Birgit and Jim Walker, authors of Keep Your Paws on the Road: A Practical Guide to Traveling with Dogs, travel by RV in summer with their three dogs to favorite stops like Tombstone, Arizona. “Some tourist areas don’t welcome dogs, but in Tombstone, dogs can go for stagecoach rides and down into a mine with you,” she says.

Kim Salerno, president and founder of TripsWithPets.com, in Wake Forest, North Carolina, recommends Kimpton or Aloft hotels. “Kimpton accepts any pet, any size, weight, breed or species. Amenities include a bed, treats, a water bowl and toys with no additional pet fee,” she says.

Salerno continues, “In Asheville, dogs are allowed on the grounds of the Biltmore Estate. The Ernest Hemingway House, in Key West, Florida, allows small, cat-friendly dogs. Boutiques, feed stores, wineries and art galleries may say yes to pets. Ask first and make sure your pet is well-behaved.”

Whether at home or traveling, families can enjoy many opportunities to share new experiences with pets. Just be sure they mind their manners to have a good time.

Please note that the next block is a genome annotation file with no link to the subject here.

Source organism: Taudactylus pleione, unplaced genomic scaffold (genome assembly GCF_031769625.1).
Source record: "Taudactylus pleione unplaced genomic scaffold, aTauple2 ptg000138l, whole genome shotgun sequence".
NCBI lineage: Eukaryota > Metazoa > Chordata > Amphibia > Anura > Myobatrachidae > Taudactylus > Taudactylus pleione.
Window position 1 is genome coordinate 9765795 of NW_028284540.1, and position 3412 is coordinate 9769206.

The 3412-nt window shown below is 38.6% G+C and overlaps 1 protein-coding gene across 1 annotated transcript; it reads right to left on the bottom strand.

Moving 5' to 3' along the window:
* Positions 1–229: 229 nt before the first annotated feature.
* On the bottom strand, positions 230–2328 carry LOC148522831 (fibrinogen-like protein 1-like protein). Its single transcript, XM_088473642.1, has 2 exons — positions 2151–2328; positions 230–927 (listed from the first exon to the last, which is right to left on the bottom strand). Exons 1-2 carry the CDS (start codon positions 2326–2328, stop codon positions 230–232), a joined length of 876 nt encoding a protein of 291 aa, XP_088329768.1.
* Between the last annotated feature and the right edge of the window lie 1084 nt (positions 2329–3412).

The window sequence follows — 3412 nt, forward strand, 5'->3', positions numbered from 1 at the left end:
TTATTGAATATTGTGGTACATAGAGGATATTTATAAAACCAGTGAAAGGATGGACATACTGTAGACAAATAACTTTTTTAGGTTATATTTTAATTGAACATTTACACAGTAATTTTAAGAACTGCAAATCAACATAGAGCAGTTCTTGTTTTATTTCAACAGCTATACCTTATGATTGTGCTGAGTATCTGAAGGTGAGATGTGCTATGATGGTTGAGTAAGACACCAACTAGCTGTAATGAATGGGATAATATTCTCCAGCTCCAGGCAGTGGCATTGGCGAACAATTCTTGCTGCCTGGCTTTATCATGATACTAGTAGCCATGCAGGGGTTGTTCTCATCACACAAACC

Connect with freelance writer Sandra Murphy at StLouisFreelanceWriter@mindspring.com.

 

Top 10 Cities for Dogs

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San Francisco—dog parks, walkability and friendly restaurants

Albuquerque—only 28 rainy days a year, plus affordable housing

Tucson—50 welcoming restaurants and sunny weather

San Diego—200 restaurants, plus a dogs-welcome beach

Denver—posted solid scores in all categories

Las Vegas—dog parks favored by dry, sunny weather

New York City—high on walkability, especially in good weather

Sacramento—affordable housing and lots of green space

Phoenix—friendly restaurants and shops, plus sunny days

Chicago—great walking; bundle up against lake breezes

Top 10 list by SmartAsset.com. Find a different, 100 best list at Wallethub.com/edu/most-pet-friendly-cities/5562.


This article appears in the June 2018 issue of Natural Awakenings.